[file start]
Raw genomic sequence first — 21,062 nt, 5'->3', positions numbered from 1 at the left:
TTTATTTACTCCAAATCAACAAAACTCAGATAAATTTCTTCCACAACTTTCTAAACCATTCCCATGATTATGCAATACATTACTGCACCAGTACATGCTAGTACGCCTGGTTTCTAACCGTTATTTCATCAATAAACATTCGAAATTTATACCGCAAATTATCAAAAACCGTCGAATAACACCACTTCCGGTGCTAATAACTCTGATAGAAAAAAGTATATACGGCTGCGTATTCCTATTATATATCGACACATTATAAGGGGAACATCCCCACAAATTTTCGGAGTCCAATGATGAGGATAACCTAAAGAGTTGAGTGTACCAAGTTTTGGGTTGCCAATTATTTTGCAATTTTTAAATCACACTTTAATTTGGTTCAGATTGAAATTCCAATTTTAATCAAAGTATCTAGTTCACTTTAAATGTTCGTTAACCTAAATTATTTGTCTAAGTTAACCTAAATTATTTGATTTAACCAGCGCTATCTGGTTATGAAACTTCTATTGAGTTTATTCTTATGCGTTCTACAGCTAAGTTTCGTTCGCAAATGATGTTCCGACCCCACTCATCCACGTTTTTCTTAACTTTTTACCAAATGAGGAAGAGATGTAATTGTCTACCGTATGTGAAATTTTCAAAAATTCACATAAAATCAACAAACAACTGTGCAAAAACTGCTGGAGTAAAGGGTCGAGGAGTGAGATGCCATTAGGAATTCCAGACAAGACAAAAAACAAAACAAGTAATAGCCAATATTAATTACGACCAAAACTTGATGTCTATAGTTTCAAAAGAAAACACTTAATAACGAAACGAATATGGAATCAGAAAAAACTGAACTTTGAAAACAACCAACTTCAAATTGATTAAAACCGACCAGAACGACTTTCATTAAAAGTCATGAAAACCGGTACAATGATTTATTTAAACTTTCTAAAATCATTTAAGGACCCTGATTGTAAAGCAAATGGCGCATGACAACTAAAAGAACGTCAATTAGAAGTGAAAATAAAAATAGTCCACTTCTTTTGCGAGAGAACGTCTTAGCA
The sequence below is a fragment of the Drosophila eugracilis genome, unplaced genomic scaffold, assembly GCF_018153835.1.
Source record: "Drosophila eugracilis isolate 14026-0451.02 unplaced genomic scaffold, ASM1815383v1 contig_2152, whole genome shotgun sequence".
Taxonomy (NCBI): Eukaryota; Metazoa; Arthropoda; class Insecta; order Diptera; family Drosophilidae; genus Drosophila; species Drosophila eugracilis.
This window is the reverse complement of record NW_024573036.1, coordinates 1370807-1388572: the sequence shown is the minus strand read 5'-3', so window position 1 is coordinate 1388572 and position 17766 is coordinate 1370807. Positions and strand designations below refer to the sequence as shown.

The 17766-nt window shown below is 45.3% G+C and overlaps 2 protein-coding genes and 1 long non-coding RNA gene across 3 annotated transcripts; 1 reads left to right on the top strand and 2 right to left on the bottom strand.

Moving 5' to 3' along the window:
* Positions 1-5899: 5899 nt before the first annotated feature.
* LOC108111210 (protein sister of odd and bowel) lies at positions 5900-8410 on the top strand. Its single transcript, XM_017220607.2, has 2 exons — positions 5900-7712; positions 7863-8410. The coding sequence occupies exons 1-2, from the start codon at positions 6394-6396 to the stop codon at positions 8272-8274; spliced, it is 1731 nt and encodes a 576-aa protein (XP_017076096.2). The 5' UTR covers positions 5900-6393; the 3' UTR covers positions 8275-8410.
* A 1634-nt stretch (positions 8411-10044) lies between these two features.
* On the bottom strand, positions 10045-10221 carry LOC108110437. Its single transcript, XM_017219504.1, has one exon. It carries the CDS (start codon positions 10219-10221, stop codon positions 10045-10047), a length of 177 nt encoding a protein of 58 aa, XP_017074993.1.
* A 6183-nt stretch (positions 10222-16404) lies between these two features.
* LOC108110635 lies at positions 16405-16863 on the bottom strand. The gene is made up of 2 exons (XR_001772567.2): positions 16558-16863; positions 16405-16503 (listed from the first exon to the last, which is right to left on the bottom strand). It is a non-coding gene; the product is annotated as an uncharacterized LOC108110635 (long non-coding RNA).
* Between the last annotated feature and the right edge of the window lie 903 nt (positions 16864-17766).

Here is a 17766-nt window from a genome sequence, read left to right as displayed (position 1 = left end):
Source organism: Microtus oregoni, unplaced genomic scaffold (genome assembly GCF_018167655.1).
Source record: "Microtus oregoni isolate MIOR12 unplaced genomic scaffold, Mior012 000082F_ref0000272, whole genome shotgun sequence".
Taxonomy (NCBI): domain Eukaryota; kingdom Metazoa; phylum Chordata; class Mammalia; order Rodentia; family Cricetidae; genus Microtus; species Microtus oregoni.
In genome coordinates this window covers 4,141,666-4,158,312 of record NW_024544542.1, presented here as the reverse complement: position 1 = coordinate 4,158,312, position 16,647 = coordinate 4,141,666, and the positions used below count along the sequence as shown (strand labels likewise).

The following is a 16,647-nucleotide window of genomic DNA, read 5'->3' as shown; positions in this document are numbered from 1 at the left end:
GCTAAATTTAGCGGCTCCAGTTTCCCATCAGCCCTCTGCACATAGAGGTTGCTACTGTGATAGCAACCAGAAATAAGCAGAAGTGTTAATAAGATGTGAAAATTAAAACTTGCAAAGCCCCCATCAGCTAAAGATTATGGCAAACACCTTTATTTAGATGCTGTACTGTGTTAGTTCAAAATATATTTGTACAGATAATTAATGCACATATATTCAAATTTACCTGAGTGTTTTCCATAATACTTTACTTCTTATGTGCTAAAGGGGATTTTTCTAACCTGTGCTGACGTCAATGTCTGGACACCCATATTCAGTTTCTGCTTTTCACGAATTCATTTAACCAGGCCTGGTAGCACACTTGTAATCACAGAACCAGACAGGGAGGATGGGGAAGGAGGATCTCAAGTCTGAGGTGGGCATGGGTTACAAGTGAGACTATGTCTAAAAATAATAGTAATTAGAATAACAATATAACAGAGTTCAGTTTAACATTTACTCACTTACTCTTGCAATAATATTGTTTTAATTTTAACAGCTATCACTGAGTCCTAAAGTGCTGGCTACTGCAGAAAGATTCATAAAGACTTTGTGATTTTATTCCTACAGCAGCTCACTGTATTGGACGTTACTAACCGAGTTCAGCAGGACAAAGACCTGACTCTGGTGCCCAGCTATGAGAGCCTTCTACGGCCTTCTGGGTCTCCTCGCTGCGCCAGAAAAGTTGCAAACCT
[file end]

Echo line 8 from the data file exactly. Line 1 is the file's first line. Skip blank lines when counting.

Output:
Moving 5' to 3' along the window: